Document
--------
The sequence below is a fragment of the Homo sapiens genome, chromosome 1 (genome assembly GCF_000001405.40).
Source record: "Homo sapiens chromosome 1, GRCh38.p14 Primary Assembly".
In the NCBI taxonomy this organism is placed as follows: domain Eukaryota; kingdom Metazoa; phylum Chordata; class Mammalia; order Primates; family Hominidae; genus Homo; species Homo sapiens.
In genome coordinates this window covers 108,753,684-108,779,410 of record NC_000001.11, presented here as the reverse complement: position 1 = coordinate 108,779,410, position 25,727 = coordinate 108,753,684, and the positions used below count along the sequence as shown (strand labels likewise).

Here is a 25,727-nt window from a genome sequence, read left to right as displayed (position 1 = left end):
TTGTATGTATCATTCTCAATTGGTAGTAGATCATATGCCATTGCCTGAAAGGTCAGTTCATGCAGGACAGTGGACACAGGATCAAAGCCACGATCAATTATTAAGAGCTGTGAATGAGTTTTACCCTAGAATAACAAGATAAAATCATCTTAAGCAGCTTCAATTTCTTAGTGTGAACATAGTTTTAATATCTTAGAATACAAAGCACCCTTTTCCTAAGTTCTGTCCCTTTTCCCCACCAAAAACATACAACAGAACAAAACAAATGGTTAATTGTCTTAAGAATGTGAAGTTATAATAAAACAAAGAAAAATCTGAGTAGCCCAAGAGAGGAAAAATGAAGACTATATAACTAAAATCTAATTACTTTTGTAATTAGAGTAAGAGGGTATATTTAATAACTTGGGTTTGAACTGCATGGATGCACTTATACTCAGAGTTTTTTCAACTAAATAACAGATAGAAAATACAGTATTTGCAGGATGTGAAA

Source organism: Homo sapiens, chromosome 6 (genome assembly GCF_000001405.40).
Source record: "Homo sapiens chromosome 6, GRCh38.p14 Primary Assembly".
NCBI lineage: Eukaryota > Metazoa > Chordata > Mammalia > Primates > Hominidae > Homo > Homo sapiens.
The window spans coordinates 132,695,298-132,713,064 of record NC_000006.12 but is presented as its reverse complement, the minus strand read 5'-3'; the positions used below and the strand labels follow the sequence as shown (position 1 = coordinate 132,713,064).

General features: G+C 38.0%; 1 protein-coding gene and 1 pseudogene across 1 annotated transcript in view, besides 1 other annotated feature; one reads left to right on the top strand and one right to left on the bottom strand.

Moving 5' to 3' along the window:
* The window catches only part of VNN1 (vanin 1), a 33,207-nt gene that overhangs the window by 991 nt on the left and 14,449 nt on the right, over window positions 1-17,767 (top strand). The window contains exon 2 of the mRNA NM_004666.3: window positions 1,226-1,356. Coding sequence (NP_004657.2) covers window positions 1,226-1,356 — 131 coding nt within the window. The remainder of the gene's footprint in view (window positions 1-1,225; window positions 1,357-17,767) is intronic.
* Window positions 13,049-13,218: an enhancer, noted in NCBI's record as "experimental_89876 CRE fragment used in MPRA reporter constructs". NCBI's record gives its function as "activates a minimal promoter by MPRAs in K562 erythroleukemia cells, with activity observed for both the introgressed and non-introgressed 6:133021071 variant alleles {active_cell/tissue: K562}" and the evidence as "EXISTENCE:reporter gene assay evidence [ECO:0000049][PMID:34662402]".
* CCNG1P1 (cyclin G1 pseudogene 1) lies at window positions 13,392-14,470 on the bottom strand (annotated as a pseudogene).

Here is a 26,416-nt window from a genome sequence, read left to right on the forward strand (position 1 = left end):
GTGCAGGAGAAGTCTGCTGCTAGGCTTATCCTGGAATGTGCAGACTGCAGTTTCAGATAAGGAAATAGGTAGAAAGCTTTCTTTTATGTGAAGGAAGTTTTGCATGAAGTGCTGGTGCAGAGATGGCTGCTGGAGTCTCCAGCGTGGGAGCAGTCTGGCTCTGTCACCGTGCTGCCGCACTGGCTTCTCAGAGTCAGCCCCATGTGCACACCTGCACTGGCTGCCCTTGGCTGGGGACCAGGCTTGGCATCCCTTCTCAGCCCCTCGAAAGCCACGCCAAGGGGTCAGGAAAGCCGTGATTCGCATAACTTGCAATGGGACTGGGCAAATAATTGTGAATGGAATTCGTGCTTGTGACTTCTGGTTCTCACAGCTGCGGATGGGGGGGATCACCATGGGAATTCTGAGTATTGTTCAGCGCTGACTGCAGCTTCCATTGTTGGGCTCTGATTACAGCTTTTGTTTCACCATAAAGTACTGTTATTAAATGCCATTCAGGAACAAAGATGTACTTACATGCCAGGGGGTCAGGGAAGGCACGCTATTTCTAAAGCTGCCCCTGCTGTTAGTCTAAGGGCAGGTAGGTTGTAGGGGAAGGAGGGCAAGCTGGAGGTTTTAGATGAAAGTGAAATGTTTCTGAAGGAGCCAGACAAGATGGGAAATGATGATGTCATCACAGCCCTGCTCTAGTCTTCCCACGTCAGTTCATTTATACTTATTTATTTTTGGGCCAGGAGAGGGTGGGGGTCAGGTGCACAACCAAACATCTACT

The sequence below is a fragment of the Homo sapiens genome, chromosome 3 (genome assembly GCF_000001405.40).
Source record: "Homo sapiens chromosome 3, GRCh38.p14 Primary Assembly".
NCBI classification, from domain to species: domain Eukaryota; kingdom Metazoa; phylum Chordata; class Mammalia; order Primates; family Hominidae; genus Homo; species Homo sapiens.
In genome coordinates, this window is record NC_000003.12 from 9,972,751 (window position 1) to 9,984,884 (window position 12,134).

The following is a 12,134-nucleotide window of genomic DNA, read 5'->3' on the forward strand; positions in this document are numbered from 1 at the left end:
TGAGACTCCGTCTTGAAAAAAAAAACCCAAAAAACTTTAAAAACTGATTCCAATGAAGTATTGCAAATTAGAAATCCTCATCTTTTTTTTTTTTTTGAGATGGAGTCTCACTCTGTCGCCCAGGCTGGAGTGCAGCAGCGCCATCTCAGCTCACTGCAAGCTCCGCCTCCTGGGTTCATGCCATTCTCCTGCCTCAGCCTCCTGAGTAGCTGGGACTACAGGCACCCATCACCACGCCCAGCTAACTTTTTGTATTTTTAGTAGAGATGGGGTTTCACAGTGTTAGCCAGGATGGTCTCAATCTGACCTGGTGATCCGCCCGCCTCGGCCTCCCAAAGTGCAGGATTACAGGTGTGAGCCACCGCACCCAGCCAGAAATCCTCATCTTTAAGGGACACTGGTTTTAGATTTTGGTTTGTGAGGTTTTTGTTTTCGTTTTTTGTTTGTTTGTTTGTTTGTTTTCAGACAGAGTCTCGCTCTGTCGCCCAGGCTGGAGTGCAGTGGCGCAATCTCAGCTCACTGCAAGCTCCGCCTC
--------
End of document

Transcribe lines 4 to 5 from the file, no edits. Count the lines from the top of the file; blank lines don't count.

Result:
In genome coordinates this window covers 108,753,684-108,779,410 of record NC_000001.11, presented here as the reverse complement: position 1 = coordinate 108,779,410, position 25,727 = coordinate 108,753,684, and the positions used below count along the sequence as shown (strand labels likewise).

Here is a 25,727-nt window from a genome sequence, read left to right as displayed (position 1 = left end):